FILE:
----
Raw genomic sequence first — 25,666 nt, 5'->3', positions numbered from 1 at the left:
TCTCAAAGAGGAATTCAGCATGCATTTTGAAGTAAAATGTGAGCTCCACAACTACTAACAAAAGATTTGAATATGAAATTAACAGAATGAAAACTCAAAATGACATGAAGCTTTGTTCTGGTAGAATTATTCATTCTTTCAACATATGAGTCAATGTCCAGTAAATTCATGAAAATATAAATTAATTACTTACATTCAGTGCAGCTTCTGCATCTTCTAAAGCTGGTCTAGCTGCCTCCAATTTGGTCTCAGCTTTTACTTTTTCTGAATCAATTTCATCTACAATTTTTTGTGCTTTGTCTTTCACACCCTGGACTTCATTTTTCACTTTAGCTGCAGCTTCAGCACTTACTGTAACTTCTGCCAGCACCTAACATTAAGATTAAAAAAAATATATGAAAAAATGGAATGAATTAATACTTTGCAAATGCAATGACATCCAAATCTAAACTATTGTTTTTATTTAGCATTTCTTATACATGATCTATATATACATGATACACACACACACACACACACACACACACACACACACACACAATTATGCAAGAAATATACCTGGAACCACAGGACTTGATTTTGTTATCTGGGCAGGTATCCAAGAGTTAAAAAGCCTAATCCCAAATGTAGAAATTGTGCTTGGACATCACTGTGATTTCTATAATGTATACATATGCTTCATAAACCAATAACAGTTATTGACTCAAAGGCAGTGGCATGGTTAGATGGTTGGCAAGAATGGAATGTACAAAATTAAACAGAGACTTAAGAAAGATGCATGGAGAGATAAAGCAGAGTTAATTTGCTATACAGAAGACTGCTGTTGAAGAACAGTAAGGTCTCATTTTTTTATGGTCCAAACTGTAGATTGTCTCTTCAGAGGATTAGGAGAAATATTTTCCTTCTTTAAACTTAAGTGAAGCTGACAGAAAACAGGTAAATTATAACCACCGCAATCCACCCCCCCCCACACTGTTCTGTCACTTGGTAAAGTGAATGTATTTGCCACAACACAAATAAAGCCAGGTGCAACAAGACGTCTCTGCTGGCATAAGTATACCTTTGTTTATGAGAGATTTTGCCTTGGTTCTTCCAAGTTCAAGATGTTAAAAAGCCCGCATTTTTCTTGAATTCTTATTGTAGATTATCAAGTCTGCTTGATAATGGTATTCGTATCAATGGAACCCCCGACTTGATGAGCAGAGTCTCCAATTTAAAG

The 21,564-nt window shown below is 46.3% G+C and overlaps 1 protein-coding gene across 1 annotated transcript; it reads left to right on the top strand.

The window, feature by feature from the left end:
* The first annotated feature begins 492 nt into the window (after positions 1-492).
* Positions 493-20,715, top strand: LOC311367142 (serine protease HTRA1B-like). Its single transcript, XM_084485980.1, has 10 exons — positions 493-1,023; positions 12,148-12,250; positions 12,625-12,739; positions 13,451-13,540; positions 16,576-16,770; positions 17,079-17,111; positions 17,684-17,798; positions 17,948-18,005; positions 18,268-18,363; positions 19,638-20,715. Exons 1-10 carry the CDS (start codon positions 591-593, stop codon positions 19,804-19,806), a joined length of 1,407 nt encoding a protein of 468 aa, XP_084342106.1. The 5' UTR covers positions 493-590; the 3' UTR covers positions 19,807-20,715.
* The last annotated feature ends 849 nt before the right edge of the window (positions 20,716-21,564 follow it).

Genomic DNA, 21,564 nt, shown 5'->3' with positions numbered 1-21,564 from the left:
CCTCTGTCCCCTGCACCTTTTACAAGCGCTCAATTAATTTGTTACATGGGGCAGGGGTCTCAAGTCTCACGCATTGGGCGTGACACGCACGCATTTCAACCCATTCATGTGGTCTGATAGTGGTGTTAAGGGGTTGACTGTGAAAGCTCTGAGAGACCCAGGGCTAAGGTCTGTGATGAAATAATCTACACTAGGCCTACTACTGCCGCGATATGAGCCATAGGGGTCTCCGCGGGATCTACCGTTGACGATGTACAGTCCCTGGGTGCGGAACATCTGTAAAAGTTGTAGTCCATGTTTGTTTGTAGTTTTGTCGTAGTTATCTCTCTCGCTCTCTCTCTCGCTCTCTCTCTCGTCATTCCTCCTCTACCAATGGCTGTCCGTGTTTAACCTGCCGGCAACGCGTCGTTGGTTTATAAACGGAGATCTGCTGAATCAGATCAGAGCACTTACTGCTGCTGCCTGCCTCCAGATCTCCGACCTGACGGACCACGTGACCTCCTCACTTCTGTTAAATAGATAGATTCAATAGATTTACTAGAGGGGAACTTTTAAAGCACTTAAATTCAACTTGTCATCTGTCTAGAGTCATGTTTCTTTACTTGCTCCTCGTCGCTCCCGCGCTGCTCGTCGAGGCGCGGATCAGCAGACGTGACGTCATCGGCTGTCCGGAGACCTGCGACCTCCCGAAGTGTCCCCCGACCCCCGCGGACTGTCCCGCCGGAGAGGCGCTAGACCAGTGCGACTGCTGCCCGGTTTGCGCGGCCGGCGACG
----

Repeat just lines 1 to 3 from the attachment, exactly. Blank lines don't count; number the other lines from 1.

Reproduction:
Raw genomic sequence first — 25,666 nt, 5'->3', positions numbered from 1 at the left:
TCTCAAAGAGGAATTCAGCATGCATTTTGAAGTAAAATGTGAGCTCCACAACTACTAACAAAAGATTTGAATATGAAATTAACAGAATGAAAACTCAAAATGACATGAAGCTTTGTTCTGGTAGAATTATTCATTCTTTCAACATATGAGTCAATGTCCAGTAAATTCATGAAAATATAAATTAATTACTTACATTCAGTGCAGCTTCTGCATCTTCTAAAGCTGGTCTAGCTGCCTCCAATTTGGTCTCAGCTTTTACTTTTTCTGAATCAATTTCATCTACAATTTTTTGTGCTTTGTCTTTCACACCCTGGACTTCATTTTTCACTTTAGCTGCAGCTTCAGCACTTACTGTAACTTCTGCCAGCACCTAACATTAAGATTAAAAAAAATATATGAAAAAATGGAATGAATTAATACTTTGCAAATGCAATGACATCCAAATCTAAACTATTGTTTTTATTTAGCATTTCTTATACATGATCTATATATACATGATACACACACACACACACACACACACACACACACACACACACAATTATGCAAGAAATATACCTGGAACCACAGGACTTGATTTTGTTATCTGGGCAGGTATCCAAGAGTTAAAAAGCCTAATCCCAAATGTAGAAATTGTGCTTGGACATCACTGTGATTTCTATAATGTATACATATGCTTCATAAACCAATAACAGTTATTGACTCAAAGGCAGTGGCATGGTTAGATGGTTGGCAAGAATGGAATGTACAAAATTAAACAGAGACTTAAGAAAGATGCATGGAGAGATAAAGCAGAGTTAATTTGCTATACAGAAGACTGCTGTTGAAGAACAGTAAGGTCTCATTTTTTTATGGTCCAAACTGTAGATTGTCTCTTCAGAGGATTAGGAGAAATATTTTCCTTCTTTAAACTTAAGTGAAGCTGACAGAAAACAGGTAAATTATAACCACCGCAATCCACCCCCCCCCACACTGTTCTGTCACTTGGTAAAGTGAATGTATTTGCCACAACACAAATAAAGCCAGGTGCAACAAGACGTCTCTGCTGGCATAAGTATACCTTTGTTTATGAGAGATTTTGCCTTGGTTCTTCCAAGTTCAAGATGTTAAAAAGCCCGCATTTTTCTTGAATTCTTATTGTAGATTATCAAGTCTGCTTGATAATGGTATTCGTATCAATGGAACCCCCGACTTGATGAGCAGAGTCTCCAATTTAAAG

The 21,564-nt window shown below is 46.3% G+C and overlaps 1 protein-coding gene across 1 annotated transcript; it reads left to right on the top strand.